A review of the images that were produced in the midst of a pandemic is enough to verify that many consumers did not know how to explain why they left the supermarket loaded with rolls of toilet paper. However, Nueno remembers that it is the most organized buyers who set the spiral in motion. Then comes the imitation or the herd effect. The fear of being left out – known as FOMO, an acronym for fear of missing out—. And even panic. And that behavior of the most organized extends to those who are less. “The survival instinct acts. Our brain is designed to respond quickly in a society with few resources. We see the scarcity and think: I have to take it or I’m left out. And it is also a pure social validation: if everyone does it, I must do it too”, indicates Albert Vinyals, professor of Consumer Psychology at the University of Barcelona.

He knows in depth all the sides of the coin.


After the independence referendum in Catalonia in 2017, thousands of clients from the community called their bank, thinking that their money was in danger. Some entities moved their headquarters outside the autonomy and were used to report that the client’s money was not physically in the office. Even so, many were only relieved when an account was opened for them in another office. That episode stayed there, but massive financial panic has sometimes led to disaster. It happened in Andorra with the old BPA, when the fact of being singled out by the United States for alleged money laundering led to money withdrawals and the imposition of a sort of playpen (albeit generous) to prevent capital flight. “It’s what we call self-fulfilling expectations,” says Esade Behavioral Economics professor Pedro Rey.

Studies indicate that, in the face of a crisis perceived as a threat, citizens run to protect their pockets and their basic needs. “We observe these behaviors during major crises or disasters, which may mean that certain essential products such as milk or oil experience a shortage. Whether it’s true or not, sometimes that doesn’t matter, because the cost of acquiring and stocking up on them is perceived to be lower than running out of them and not having enough if there is eventually a shortage,” says Andy Yap, a professor at the School of Singapore INSEAD business and organizational behavior psychology expert.

The role of social networks

There is, therefore, a need to act, no matter how much the crisis exceeds the capacity of the individual. “Not all of us do it, but there is a bias of some people who want to feel in control of a situation that is out of their control. And the consumption of basic products that take up space ends up satiating that need for security”, says Pedro Rey, from Esade. Yap agrees: “Crises and disasters threaten people’s sense of control, which is a fundamental psychological need. Our research has found that more functional products like oil or toilet paper are purchased when feeling a loss of control. Its acquisition helps restore that sense of control.”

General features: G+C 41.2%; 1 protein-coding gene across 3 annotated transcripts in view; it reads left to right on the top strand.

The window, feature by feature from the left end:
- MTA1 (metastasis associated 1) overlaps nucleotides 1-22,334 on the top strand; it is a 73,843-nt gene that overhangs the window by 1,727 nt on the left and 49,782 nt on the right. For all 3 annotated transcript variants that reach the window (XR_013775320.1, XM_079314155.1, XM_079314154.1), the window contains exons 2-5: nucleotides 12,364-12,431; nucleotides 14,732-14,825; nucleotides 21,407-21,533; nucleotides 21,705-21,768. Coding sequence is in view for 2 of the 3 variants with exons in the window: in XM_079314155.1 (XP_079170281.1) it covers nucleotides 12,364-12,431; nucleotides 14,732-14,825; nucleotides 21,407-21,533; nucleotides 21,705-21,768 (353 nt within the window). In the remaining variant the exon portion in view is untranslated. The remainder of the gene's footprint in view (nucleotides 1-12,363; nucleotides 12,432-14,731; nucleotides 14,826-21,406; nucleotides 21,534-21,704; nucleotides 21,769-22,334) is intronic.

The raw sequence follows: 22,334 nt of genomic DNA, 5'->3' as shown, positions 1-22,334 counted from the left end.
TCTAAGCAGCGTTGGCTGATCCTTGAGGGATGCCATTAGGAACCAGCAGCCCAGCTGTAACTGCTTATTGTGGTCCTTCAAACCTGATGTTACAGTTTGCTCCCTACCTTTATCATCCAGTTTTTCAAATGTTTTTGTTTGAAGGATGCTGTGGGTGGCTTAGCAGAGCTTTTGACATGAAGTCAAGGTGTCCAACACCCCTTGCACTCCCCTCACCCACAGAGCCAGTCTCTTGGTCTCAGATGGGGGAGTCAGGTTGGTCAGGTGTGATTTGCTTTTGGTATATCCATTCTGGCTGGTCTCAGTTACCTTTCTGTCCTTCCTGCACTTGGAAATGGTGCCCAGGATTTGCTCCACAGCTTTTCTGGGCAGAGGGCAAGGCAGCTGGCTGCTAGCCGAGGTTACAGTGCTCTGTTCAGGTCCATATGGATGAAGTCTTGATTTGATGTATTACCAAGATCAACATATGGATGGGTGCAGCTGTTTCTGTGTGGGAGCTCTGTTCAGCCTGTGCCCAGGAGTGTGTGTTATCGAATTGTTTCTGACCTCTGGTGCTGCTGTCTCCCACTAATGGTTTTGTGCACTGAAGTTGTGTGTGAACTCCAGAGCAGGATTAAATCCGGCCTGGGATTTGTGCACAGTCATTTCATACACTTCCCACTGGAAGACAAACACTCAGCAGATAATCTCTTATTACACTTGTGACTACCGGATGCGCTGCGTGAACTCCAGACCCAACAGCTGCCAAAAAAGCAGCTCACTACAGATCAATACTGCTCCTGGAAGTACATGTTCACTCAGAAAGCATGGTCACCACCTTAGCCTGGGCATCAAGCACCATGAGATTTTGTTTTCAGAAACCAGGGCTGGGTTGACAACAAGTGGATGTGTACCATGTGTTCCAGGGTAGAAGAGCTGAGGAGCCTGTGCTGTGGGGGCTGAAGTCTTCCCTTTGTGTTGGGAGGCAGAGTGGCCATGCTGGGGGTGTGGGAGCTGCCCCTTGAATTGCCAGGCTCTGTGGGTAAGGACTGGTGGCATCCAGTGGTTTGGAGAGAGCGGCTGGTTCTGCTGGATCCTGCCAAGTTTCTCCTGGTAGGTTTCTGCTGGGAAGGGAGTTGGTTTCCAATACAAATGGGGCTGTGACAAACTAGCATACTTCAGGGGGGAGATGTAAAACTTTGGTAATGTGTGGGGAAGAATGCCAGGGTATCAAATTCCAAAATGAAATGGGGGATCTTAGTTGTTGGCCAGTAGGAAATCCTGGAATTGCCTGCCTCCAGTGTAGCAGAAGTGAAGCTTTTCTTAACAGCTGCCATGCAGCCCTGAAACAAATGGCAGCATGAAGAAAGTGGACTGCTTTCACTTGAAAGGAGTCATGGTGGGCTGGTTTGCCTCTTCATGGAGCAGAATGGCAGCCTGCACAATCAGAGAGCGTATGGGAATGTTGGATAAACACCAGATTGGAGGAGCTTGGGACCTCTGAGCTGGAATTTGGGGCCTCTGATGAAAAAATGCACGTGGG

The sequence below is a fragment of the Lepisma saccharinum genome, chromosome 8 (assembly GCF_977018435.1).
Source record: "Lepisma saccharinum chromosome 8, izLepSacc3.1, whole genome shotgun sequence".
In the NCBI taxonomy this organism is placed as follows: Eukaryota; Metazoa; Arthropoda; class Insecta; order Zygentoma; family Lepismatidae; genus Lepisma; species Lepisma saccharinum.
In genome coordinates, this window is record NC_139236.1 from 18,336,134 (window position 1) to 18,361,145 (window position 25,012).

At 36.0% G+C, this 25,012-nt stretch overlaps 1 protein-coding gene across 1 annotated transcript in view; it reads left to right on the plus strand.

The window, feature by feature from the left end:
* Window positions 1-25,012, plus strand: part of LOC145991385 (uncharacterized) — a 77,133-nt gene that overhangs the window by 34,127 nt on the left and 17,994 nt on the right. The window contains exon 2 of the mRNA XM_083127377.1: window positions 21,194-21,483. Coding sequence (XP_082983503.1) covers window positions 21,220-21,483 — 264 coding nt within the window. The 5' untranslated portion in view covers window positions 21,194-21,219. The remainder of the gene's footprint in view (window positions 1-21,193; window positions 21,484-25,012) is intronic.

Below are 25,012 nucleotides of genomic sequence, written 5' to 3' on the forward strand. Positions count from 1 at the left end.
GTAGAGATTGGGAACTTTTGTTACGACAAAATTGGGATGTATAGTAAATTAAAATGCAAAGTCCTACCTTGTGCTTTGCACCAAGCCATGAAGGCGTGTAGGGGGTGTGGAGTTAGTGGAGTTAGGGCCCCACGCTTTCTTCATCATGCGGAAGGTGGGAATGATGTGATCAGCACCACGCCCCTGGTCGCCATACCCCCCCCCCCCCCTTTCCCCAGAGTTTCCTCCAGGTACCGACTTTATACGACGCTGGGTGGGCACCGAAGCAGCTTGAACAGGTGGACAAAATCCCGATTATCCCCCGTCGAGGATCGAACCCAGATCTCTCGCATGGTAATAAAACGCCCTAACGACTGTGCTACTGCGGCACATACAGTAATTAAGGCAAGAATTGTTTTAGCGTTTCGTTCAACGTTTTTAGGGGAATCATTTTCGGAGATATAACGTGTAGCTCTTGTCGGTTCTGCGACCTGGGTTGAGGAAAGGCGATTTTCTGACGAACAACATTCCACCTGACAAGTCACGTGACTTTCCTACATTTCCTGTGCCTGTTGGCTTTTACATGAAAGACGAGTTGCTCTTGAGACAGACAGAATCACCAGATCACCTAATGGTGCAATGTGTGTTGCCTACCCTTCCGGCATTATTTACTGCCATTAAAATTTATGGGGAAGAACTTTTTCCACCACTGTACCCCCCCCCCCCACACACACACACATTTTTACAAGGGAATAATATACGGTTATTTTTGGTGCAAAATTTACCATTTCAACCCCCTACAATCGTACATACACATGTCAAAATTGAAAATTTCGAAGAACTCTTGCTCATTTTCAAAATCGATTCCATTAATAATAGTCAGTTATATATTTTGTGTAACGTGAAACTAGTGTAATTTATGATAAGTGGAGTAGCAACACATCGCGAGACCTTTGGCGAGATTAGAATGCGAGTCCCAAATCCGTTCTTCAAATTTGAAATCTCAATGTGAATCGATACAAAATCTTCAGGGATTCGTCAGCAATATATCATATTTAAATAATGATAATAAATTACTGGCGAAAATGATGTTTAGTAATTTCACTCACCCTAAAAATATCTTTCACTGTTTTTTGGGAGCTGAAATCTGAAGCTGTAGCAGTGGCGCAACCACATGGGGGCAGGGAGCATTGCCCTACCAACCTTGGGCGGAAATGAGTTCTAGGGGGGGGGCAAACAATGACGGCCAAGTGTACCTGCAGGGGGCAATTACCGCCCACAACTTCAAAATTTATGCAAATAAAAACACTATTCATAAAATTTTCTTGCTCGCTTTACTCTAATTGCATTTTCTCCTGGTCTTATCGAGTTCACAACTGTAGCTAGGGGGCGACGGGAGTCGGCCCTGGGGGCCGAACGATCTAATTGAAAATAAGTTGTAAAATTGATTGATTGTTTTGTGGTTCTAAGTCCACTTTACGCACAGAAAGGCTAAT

Social networks, WhatsApp groups or images on television enhance this compulsive purchase. Also marketing. The depopulated vial leaves on wet paper the calls not to stockpile employers, consumer associations and even governments, such as the Basque. “We have more than enough merchandise,” said Juan Roig, president of Mercadona. But the image of the empty shelf is very powerful and, as Albert Vinyals recalls, immediately leads to the effect “they take it out of my hands”.

As irrational as the behavior may be, consumers now know what scarcity is. “They no longer have to go back to the experience of their grandparents,” adds Rey. They suffered when, at the beginning of the pandemic, for example, masks or respirators were missing. It is summed up by Eiko Maruko, a history professor at Williams College, who in 2021 re-examined the case of Japan during the first oil crisis. “The fear of toilet paper was not a sudden burst of crazed consumption by women acting irrationally. Quite the contrary: it was another protection against the loss of the comfort, security, progress, and optimism central to the experience and ideal of the middle class, which had never felt so fragile as it did in the early 1970s. ″, she ponders.